Spiders Are Threatened By Climate Change – And Even The Biggest Arachnophobes Should Be Worried

Spiders Are Threatened By Climate Change – And Even The Biggest Arachnophobes Should Be Worried As the world warms, male ladybird spiders are hatching too early in the year to meet a mate. MF Photo / shutterstock

Is climate change making spiders more aggressive? A recent scientific study suggests so, as the researchers link aggressiveness to tropical cyclones, events that are expected to become more frequent and powerful with climate change. Unsurprisingly, the findings got considerable media coverage. After all, it matches justified fears of catastrophic climate change impacts, with the unjustified fear many people have of harmless spiders.

However, I have studied these arachnids for more than 15 years and I am not too concerned about tropical cyclones making them more aggressive. It is worth worrying about spiders themselves though.

People who dislike spiders will of course be alarmed by any news of them getting more aggressive or even bigger due to climate change. But beyond the headlines, it is important to note that they might be getting bigger for a number of reasons, and that these are localised studies made on target species. Therefore warming temperatures are unlikely to impact the recorded 48,359 species globally in the same way.

In any case, a study foundthat people who fear spiders are more likely to view them as larger than people who do not. And as I write this article at the end of summer in the Northern Hemisphere, one of the biggest common spiders in Europe (the garden-orb-weaver, or Araneus diadematus)) is now reaching maturity, so you might just come across “large” spiders in the middle of their webs more often at this time of year.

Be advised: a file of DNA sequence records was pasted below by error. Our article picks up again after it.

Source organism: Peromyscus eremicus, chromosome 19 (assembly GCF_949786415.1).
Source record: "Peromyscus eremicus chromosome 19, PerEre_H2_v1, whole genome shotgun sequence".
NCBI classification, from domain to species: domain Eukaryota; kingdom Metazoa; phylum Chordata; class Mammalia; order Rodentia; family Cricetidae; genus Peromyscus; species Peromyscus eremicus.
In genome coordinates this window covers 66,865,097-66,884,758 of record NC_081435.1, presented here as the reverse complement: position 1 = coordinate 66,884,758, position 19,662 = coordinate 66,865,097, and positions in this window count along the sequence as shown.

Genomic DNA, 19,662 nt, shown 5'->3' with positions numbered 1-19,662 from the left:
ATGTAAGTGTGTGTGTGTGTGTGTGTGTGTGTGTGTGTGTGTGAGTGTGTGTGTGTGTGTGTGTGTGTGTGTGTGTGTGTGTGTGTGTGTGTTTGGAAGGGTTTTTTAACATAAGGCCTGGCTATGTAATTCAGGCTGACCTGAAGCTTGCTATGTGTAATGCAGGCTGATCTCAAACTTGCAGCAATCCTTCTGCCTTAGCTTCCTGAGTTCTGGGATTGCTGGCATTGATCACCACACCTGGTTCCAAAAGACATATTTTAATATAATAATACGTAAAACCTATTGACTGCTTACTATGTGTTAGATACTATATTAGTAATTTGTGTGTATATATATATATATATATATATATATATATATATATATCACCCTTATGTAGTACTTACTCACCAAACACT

Spiders Are Threatened By Climate Change – And Even The Biggest Arachnophobes Should Be Worried Orb spiders: big in late summer. Sergey / shutterstock

As for aggression, the study that reportedly shows an increase with climate change only actually looked at the impact of tropical cyclones on a single species: the group-living spider (Anelosimus studiosus). Also known as the communal spider, these are often found alone or in groups of up to a few hundred individuals, and each individual is born with either an “aggressive” or “docile” behavioural type (the new study showed that after cyclones the ratio between the two would consistently change towards more aggressive colonies).

Communal behaviour is fairly rare in spiders, which is why this species is so interesting to study. But it is also what makes it less representative of other spiders behaviour, and not the best model to understand climate change impact on spiders globally.

But what if you’re still worried about that one harmless species, smaller than a centimetre, potentially becoming more aggressive? In that case, it might be useful to note that aggressiveness in this context was measured as speed and number of spiders that respond to prey (who wouldn’t run to food if they were really hungry), prey-sharing efficiency and reduce wastage (aka, want not waste not), tendency to cannibalise males and eggs (desperate times call for desperate measures) and less susceptibility to infiltration by foreign spiders (aka, when the going gets tough, the tough don’t like sharing). Therefore, if you are not an insect, there is no cause for alarm – their “aggression” is not aimed at humans.